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  1. #1
    Join Date
    Apr 2013
    Posts
    5

    Post Unanswered: why don't change my user ?

    I log in into my sql program with xxx user but when run command "print User_name" , show result "dbo" !!!!

    why ?

  2. #2
    Join Date
    Feb 2004
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    In front of the computer
    Posts
    15,579
    Provided Answers: 54
    In SQL Server, Logins and Users are related but quite different things!

    An MS-SQL Login is something that controls your access to the SQL Server itself. If the Login is SQL Authenticated, then it has a password. If the Login is Windows Authenticated, then it has a GUID to associate it with a Windows Login. While Logins can have server-wide permissions (like sysadmin), this is not normally the case.

    An MS-SQL User exists at the database level. Some Users like dbo and guest exist in every database, but each one is both unique and distinct... The dbo in the master database and the dbo in the msdb databases have the same name and permissions within their database, but otherwise they are unrelated. Users are granted permissions on the objects within the database.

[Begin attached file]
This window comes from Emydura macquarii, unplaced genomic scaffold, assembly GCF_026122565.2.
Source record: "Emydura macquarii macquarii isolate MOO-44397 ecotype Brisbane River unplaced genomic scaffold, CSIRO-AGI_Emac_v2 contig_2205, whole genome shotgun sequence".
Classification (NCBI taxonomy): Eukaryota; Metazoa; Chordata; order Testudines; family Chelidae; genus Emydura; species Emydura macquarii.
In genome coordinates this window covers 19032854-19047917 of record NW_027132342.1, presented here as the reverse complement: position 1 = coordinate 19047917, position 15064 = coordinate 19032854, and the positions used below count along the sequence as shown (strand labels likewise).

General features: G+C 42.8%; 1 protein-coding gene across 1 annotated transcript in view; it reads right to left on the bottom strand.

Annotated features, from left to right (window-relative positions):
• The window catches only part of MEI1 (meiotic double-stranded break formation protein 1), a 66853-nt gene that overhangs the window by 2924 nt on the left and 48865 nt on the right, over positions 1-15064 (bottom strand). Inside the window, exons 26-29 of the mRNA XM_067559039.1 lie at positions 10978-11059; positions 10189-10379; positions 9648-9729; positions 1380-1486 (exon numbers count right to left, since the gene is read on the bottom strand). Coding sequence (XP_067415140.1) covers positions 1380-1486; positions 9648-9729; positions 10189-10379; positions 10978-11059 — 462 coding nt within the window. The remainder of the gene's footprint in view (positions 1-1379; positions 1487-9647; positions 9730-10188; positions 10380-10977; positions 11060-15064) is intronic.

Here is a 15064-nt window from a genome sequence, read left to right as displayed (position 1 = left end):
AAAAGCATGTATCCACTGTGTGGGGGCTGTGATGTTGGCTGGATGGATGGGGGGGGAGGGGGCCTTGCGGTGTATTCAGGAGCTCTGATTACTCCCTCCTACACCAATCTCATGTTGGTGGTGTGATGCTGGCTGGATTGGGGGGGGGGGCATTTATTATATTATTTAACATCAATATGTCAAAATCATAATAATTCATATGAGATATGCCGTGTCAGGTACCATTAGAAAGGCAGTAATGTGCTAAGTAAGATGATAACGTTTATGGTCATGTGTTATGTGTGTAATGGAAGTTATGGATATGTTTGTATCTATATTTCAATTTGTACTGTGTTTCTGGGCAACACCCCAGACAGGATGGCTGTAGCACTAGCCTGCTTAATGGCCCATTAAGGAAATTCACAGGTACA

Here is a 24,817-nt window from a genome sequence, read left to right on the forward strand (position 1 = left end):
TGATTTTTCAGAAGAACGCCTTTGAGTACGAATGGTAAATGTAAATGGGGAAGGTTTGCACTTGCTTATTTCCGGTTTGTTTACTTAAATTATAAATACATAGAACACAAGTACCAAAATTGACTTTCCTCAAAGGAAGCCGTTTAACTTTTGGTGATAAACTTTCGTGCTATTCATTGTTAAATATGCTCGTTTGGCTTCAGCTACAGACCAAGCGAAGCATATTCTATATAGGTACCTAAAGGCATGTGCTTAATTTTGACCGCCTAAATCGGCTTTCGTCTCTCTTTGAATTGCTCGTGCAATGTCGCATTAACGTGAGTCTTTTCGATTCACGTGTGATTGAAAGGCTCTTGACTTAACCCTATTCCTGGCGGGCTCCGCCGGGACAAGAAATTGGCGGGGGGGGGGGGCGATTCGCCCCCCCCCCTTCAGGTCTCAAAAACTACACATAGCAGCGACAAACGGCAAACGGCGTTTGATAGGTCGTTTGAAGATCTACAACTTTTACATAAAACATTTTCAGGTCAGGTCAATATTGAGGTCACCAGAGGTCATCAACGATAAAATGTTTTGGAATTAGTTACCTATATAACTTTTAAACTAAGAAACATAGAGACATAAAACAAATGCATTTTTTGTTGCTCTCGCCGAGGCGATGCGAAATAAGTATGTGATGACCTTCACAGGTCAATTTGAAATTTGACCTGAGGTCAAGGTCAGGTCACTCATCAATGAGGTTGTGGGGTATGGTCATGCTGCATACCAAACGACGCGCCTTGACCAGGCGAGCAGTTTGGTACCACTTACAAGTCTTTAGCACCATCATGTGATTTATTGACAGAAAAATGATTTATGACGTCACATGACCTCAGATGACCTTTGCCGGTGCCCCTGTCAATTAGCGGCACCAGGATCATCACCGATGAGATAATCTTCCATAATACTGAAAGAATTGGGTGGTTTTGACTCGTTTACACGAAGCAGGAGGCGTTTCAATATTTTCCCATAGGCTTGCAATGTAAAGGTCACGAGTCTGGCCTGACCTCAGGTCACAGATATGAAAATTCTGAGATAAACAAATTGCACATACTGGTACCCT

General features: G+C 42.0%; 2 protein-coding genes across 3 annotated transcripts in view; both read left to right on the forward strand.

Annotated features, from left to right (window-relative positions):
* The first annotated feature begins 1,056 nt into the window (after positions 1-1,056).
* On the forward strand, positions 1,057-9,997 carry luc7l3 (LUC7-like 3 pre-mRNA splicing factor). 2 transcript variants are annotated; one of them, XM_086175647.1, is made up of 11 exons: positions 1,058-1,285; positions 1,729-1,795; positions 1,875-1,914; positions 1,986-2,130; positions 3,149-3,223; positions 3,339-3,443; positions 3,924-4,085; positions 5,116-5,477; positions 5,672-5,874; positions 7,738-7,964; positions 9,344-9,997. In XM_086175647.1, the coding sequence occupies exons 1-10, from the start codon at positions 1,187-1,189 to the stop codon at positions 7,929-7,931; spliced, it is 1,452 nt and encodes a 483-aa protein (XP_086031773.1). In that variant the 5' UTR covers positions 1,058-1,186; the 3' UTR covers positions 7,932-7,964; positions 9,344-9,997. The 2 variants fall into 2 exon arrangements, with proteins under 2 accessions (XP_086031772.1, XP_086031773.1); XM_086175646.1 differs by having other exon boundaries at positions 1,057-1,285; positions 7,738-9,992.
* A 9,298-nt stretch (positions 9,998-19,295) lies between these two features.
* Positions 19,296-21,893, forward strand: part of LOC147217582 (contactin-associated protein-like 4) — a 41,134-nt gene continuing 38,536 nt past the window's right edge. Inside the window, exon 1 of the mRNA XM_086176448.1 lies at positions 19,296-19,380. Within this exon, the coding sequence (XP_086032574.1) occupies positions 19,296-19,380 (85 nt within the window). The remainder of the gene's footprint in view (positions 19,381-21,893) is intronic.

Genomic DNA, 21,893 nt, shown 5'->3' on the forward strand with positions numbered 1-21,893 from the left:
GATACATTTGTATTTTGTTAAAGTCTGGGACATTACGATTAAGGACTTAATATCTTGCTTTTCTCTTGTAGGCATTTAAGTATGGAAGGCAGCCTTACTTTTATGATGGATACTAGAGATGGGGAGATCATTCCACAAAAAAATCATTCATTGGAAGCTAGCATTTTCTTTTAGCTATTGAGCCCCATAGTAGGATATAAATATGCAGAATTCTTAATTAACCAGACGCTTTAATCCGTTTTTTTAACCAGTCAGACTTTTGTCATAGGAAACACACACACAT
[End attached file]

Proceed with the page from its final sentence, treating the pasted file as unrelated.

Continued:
-PatP
    In theory, theory and practice are identical. In practice, theory and practice are unrelated.

  3. #3
    Join Date
    Apr 2013
    Posts
    5
    Thanks Pat Phelan , but i dont undrstand my prob ! why dont change my user (database user ? how change it ?)


    Thanks.

  4. #4
    Join Date
    Feb 2004
    Location
    In front of the computer
    Posts
    15,579
    Provided Answers: 54
    You need to either spend some time understanding the differences and the relationships between Logins and Users, or you need to explain what you want to happen so that one of us can build a script for you to accomplish it.

    What you are seeing is one of the fundamental behaviors of SQL Server. This behavior puzzles everyone at first. Some people work out what is happening which takes some time but is fundamental to understanding SQL Server security. Others find someone that can help them with problems like this, but do very well with other problems. SQL Server explicitly separates two related security concepts, and not everyone can be comfortable with the mix of both simplicity and unfamiliarity that comes from that separation.

    Let me know how I can help!

    -PatP
    In theory, theory and practice are identical. In practice, theory and practice are unrelated.

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